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Logistic equation (Rev #3, changes)

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Idea

The logistic equation is a simple model of population growth in conditions where there are limited resources. When the population is low it grows in an approximately exponential way. Then, as the effects of limited resources become important, the growth slows, and approaches a limiting value, thepopulation growth in conditions where there are limited resources. When the population is low it grows in an approximately exponential way. Then, as the effects of limited resources become important, the growth slows, and approaches a limiting value, the equilibrium population or carrying capacity.

The logistic equation is

dxdt=rx(1xK).{d x \over d t} = r x\left(1-\frac{x}{K}\right) \, .

Here xx is the population, which is a function of time tt. KK is the equilibrium population, and rr is the growth rate.

Note that in the limit KK \to \infty, we get a simple equation:

dxdt=rx {d x \over d t} = r x

which describes exponential population growth:

x(t)=x 0e rt. x(t) = x_0 e^{r t} \, .

When KK is finite and positive, the logistic equation describes population growth that is approximately exponential when the population is much less than KK, but levels off as the population approaches KK. If the population is larger than KK, it will decrease. Every solution has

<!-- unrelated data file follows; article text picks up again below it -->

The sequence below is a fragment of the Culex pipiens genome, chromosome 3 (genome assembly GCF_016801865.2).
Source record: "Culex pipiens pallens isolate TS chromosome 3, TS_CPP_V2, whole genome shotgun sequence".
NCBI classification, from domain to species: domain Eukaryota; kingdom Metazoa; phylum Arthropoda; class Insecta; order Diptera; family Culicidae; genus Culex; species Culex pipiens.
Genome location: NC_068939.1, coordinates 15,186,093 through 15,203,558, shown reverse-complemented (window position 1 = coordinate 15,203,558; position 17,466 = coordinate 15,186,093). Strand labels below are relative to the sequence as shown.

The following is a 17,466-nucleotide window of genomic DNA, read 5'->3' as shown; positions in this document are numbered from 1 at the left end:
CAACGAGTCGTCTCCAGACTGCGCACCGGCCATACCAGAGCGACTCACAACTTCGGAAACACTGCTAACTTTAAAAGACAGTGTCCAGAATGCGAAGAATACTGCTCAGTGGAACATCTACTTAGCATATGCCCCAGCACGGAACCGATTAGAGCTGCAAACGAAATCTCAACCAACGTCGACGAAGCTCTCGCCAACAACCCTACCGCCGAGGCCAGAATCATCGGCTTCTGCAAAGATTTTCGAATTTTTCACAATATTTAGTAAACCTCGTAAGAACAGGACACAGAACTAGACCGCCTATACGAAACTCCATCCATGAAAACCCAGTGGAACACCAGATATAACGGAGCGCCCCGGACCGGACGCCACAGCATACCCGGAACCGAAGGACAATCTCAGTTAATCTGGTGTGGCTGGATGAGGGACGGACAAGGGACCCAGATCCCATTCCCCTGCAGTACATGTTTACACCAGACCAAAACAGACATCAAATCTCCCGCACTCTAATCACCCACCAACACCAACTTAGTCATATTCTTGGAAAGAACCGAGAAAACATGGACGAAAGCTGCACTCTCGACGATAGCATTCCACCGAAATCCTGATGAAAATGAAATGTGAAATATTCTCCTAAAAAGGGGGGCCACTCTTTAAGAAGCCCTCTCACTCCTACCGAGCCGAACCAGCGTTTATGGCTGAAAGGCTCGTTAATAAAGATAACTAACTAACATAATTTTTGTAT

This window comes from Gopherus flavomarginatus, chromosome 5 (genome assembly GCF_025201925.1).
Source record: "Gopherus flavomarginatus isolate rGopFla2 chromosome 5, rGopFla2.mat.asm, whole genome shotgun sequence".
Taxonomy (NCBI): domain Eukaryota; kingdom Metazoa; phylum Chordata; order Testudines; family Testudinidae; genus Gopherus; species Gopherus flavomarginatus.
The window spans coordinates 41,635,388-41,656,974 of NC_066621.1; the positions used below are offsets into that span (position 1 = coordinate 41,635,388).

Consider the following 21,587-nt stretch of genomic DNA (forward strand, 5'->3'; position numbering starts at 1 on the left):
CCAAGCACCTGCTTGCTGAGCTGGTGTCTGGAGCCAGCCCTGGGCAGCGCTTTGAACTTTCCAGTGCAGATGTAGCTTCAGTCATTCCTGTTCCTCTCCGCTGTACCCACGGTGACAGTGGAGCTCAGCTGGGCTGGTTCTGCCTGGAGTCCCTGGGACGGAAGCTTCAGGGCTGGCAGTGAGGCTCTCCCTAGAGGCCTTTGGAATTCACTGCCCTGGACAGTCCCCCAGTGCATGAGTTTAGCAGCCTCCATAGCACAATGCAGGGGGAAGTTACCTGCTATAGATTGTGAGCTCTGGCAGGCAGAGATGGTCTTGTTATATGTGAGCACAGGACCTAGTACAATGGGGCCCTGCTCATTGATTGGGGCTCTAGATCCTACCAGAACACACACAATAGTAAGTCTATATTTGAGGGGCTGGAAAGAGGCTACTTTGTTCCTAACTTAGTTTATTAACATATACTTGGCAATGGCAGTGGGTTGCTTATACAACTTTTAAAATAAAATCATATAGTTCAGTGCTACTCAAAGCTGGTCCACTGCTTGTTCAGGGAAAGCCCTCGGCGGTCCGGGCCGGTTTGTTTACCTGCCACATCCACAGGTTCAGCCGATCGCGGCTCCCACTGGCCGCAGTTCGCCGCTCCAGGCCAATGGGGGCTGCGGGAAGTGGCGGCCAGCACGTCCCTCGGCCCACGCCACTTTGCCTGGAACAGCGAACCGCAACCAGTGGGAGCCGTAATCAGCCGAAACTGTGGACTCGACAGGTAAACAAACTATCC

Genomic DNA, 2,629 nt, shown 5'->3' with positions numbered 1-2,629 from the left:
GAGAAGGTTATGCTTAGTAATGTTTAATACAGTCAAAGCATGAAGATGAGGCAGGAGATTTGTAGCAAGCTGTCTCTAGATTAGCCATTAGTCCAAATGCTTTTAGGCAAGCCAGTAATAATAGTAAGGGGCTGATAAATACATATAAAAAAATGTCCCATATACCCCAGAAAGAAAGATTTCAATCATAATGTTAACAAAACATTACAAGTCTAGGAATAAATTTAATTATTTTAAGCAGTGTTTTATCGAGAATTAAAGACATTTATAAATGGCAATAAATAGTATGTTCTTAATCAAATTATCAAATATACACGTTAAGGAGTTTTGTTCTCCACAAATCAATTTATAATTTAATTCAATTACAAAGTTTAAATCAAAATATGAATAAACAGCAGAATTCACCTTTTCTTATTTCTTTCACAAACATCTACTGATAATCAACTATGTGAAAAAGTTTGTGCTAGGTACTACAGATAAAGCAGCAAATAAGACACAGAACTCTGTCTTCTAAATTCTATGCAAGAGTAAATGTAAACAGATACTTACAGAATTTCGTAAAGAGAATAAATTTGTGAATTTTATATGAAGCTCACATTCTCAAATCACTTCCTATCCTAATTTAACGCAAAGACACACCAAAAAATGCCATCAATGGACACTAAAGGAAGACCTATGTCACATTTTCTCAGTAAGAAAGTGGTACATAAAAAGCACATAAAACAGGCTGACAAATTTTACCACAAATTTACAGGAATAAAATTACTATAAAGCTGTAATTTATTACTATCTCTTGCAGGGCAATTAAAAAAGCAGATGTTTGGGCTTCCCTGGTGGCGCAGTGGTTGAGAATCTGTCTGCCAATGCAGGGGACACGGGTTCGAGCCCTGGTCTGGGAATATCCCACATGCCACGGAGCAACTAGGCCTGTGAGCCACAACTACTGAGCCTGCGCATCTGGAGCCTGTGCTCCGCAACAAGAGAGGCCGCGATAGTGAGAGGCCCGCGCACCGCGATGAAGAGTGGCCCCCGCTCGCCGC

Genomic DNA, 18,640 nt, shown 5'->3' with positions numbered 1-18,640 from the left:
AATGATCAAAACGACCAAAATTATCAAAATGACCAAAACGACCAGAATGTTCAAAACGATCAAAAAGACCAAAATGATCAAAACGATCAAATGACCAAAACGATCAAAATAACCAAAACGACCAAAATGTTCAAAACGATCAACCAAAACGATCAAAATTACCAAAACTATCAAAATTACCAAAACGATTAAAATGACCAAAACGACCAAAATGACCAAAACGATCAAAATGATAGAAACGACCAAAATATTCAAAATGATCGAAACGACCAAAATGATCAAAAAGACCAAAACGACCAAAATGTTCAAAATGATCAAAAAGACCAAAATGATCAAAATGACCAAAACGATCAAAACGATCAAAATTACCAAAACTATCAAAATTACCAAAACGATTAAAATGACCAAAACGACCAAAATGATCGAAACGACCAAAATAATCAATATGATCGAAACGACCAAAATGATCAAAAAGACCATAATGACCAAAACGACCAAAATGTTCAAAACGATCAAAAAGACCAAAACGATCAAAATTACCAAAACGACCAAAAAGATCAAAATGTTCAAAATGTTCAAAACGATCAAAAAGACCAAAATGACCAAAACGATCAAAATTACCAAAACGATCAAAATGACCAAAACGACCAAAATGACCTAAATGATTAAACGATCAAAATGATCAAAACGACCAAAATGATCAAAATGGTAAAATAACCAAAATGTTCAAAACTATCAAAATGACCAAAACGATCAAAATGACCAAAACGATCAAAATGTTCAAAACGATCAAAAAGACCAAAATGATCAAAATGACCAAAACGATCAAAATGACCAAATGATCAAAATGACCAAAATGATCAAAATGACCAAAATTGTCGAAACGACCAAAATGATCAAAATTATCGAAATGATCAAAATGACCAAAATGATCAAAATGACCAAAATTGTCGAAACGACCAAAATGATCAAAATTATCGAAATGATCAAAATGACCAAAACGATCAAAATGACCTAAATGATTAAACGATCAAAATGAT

lim t+x(t)=K. lim_{t \to +\infty} x(t) = K \, .

It is easy to find the explicit solution of the logistic equation, since it is a first-order separable differential equation. However, instead of doing this, let us consider a special case.

By rescaling the time and population variables (that is, by choosing appropriate units for time and population), we can reduce the general logistic equation to the case where r=K=1r = K = 1:

dxdt=x(1x).{d x \over d t} = x(1-x) \, .

One solution of this is the logistic function:

x(t)=e t1+e t. x(t) = \frac{e^t}{1 + e^t} \, .

It looks like this:

This solution goes from 00 to 11 as tt goes from -\infty to ++\infty. All other solutions having that behavior are time-translated versions of this one, i.e.:

x(t)=e tt 01+e tt 0. x(t) = \frac{e^{t-t_0}}{1 + e^{t-t_0}} \,.

There are also solutions where x>1x \gt 1 and solutions (irrelevant to population biology) where x<0x \lt 0.

References

category: ecology